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Showing results for tags 'restoration'.
Hey guys, I thought I would share my latest project. I bought this axe for $5 at the local flea market and really wanted to make it stand out. I decided to construct it more like a knife where I put a steel tang throughout the entire handle. For the handle, I used Walnut and Maple pieces to give a good color contrast. This was my first time trying metal etching. I love how the etch worked, however I wish I would have etched it even longer to get a deeper depression in the metal. To get an even deeper etch, and add a little more design, I took a rotary tool and bored it out even further. I
Hey there folks and greetings from good ol germany! Here i did a little restoration of an old knife that has been sitting to darn long in a dark corner. Unfortunately i don't know much about that knife but i couldn't help myself with giving this fella a facelift. Have a look and leave a comment if you like...criticism well welcome!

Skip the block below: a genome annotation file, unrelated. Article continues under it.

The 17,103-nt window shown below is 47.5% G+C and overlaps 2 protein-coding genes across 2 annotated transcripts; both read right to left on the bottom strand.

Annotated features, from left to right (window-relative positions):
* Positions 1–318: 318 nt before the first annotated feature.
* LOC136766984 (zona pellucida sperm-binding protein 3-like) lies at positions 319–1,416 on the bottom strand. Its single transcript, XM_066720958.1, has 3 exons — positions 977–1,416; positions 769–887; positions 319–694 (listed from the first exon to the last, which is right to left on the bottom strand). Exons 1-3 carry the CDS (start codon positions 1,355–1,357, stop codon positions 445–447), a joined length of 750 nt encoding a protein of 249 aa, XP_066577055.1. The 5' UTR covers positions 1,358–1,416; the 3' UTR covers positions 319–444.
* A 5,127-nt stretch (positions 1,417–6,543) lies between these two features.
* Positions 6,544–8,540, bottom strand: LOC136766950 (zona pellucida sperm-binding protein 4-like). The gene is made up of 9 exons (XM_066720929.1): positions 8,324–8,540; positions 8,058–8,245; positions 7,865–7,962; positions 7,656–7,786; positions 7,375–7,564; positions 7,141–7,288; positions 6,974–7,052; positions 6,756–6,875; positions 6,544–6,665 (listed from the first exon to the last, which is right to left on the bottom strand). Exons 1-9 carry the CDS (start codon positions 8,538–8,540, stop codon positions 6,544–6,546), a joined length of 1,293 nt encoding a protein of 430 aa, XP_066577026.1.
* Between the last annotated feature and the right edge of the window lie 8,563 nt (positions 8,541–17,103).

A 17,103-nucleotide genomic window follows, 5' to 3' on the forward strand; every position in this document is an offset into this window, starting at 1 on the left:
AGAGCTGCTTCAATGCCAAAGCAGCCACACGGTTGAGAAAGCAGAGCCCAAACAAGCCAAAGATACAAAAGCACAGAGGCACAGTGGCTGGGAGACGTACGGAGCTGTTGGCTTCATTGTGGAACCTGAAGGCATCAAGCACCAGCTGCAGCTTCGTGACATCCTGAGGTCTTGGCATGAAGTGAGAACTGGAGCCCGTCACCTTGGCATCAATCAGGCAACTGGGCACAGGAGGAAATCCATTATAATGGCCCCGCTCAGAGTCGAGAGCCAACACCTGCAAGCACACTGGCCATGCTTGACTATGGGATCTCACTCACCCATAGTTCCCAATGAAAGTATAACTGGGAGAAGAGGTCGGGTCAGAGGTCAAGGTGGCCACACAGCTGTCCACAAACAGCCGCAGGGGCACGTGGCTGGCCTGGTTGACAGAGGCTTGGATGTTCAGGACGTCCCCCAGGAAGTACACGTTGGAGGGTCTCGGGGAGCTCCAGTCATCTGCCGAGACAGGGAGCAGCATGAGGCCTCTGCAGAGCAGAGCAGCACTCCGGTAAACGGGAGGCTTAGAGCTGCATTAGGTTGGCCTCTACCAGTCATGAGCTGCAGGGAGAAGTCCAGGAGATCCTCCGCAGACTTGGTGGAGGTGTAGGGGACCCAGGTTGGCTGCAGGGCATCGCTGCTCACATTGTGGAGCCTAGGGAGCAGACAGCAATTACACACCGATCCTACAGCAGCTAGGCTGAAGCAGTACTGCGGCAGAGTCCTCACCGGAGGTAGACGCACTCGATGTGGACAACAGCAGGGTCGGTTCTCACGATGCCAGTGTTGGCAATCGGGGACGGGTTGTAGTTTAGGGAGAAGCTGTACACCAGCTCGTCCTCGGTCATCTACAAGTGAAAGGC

I haven't been posting much on here recently, mostly because I've been too busy... BUT, this commission was too good not to share: A regular customer found this "Victorian Briarwood walking stick" in an antique shop. (for $40 USD) [It's not actually bent, my phone just refused to accept that fact.] He of course noticed this: The blade, if there was one, was absolutely frozen in the stick/scabbard and it wouldn't even wiggle. It rattled slightly, but the sound was just from the loose cap at the tip. When he asked about it, the antique dealer said "I bought
Now that my power hammer is sitting on its new home and securely bolted to the new foundation, I am working on fixing the other minor issues that it has. Originally it has been setup with the motor hanging off the side, going to a countershaft mounted above the hammer, and then to the rear pulley, to slow down the speed of rotation. This is a bit janky and unwieldly, and the jurryrigged idler pulley for the slackbelt clutch isnt the most responsive. In order to fix this I will be making a new motor mount to mount the motor down low and behind the hammer, building a new idler arm for